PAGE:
Decker’s biography shows that Hesse’s life was an uneasy compromise between his spiritual absolutism, which pushed him in the direction of irascible isolation, and his human needs, which encumbered him with wives, children, and houses that he never quite wanted or accepted. Married three times, he was unhappy as a husband and as a father, and the characters in his books mostly shun both roles. His last novel, “The Glass Bead Game,” is a futuristic fantasy about an academy of scholars who are all male, and all single.

It is not surprising that Hesse would remain attuned to adolescence, since his teen-age years, in the eighteen-nineties, were the most dramatic and consequential period of his life. It was then that Hesse was first forced to confront the entire weight of the institutions ranged against him—family, church, school, society—and do battle with them in the name of defending his individuality. He won, but not without sustaining deep wounds; in a sense, his fiction is a series of reenactments of this primal struggle.

From a very young age, it was clear that there was a mismatch between Hesse and his family. He was born in 1877, in Calw, a small town in the Black Forest, in southwest Germany, where his father and grandfather worked together in a Christian publishing house. On both sides, he was descended from devout Pietists—members of a German Protestant sect that, like the Methodists in England, rejected the established church in favor of a fervently inward, evangelical striving for virtue. In Decker’s words, Pietism “regarded as the devil’s work everything that did not serve the ultimate purpose of preparing one for the kingdom of God in the hereafter.” When it came to child-rearing, this conviction translated, at least in the Hesse family, into a concerted effort to break the young Hermann’s will, to teach him the docility and submissiveness that God demanded.

Yet in Hermann this religious force met an immovable object. “I was the child of pious parents, whom I loved tenderly and would have done even more so had they not made me aware from a very early age of the Fourth Commandment. Unfortunately commandments have always had a catastrophic effect on me,” Hesse recalled in an autobiographical sketch. Compelled to honor his father and mother, he instinctively refused. In one incident recorded in his mother’s diary, the three-year-old Hesse put an iron nail in his mouth, and, when he was told he could die if he swallowed it, he stubbornly replied, “I don’t care! If I die and go to my grave, I’ll just take a couple of picture-books with me!” Some years later, his father contemplated sending him away “to an institution or to be raised by another family.” For his part, Hesse recalled that, as a child, he would dream of setting the family’s house on fire and of murdering his father.

These tensions boiled over in 1891, when the fourteen-year-old Hesse enrolled in Maulbronn Monastery, an élite state-run boarding school housed in a medieval abbey; its mission was to recruit the region’s brightest boys and turn them into Lutheran ministers. Getting into Maulbronn required passing a gruelling examination, an experience that marked Hesse so deeply that he returned to it in several novels. Indeed, many of his books are not just novels of education—the Bildungsroman that had been a classic genre in European literature since Goethe—but specifically novels of schooling. Each of the dormitories at Maulbronn, for instance, had a grandiose name; Hesse lived in Hellas, a tribute to the school’s conventional idolatry of ancient Greece. Fifteen years later, when he came to fictionalize his school days in the novel “Beneath the Wheel,” the main character goes to just such a school and lives in a dormitory called Hellas. And thirty-seven years after that, in “The Glass Bead Game,” Hesse told the story of Joseph Knecht, who once again lives in a dormitory called Hellas.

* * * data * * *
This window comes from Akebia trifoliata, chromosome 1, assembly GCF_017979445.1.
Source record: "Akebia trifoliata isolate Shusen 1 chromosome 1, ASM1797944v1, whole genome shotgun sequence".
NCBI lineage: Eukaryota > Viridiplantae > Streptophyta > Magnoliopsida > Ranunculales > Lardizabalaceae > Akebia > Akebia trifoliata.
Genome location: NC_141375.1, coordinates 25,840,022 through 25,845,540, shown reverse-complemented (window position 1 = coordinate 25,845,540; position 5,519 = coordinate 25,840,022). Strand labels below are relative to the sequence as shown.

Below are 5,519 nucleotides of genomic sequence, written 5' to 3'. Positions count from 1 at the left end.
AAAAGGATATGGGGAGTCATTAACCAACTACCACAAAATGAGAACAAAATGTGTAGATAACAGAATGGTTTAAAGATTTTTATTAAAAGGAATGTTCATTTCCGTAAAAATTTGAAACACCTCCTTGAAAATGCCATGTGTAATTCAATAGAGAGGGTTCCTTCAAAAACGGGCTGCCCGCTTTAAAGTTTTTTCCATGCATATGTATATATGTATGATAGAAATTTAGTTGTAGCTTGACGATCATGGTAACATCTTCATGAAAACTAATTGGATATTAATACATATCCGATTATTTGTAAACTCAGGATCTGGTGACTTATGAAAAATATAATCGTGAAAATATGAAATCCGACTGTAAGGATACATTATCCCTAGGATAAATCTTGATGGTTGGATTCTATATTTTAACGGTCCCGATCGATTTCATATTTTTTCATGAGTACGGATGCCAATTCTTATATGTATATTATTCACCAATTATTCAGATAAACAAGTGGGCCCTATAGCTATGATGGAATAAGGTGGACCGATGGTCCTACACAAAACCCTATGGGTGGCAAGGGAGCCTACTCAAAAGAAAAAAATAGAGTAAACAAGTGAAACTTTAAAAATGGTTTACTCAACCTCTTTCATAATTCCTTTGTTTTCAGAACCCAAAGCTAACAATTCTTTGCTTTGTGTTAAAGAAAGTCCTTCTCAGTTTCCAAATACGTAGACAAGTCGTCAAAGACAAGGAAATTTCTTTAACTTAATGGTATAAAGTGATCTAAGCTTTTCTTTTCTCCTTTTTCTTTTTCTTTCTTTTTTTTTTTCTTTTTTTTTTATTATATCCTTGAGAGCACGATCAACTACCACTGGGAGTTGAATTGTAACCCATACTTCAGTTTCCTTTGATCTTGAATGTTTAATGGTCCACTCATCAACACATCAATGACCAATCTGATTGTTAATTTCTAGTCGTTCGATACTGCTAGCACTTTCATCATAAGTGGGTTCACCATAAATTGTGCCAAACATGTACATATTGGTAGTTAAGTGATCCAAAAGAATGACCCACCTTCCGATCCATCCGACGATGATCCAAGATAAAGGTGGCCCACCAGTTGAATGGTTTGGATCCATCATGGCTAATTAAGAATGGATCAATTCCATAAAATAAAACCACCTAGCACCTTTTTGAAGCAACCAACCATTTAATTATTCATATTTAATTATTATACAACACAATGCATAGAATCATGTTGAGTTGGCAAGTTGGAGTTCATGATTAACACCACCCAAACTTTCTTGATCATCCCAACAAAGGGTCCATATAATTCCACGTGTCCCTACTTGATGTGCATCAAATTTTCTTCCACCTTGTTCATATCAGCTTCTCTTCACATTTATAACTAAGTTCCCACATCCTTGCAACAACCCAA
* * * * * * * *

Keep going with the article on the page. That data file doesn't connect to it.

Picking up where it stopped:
“Beneath the Wheel” assigns many of Hesse’s own experiences to Hans Giebenrath, a gifted boy who is emotionally destroyed by the pressure of studying to get into a Maulbronn-like school. He passes the examination, but only by cramming so intensively that his boyish love of life is extinguished. He is soon overcome by apathy and despair, and has to drop out; in the end he drowns in a river, possibly a suicide.

The conclusion of the book channels the self-pity that Hesse remembered so well: “All nausea, shame and suffering had passed from him; the cold bluish autumn night looked down on the dark shape of his drifting body and the dark water played with his hands and hair and bloodless lips.” (The very title of the book is an indictment, and “Beneath the Wheel” belongs with other German works of the period, such as Frank Wedekind’s “Spring Awakening” and Heinrich Mann’s “The Blue Angel,” as an exposé of a soul- and libido-crushing educational system.)

Hesse avoided Hans Giebenrath’s fate, but only barely. In March, 1892, he ran away from Maulbronn and was reported missing. He returned after just a day and, as Decker writes, truancy hardly sounds like an unprecedented crime for a fourteen-year-old. But the reaction from school and family was extreme. It speaks volumes about his parents’ religious sensibility, for instance, that his mother’s response to the news of his disappearance was to hope that he was dead: “I was very relieved when I finally got the feeling . . . that he was in God’s merciful hands,” she wrote in her diary.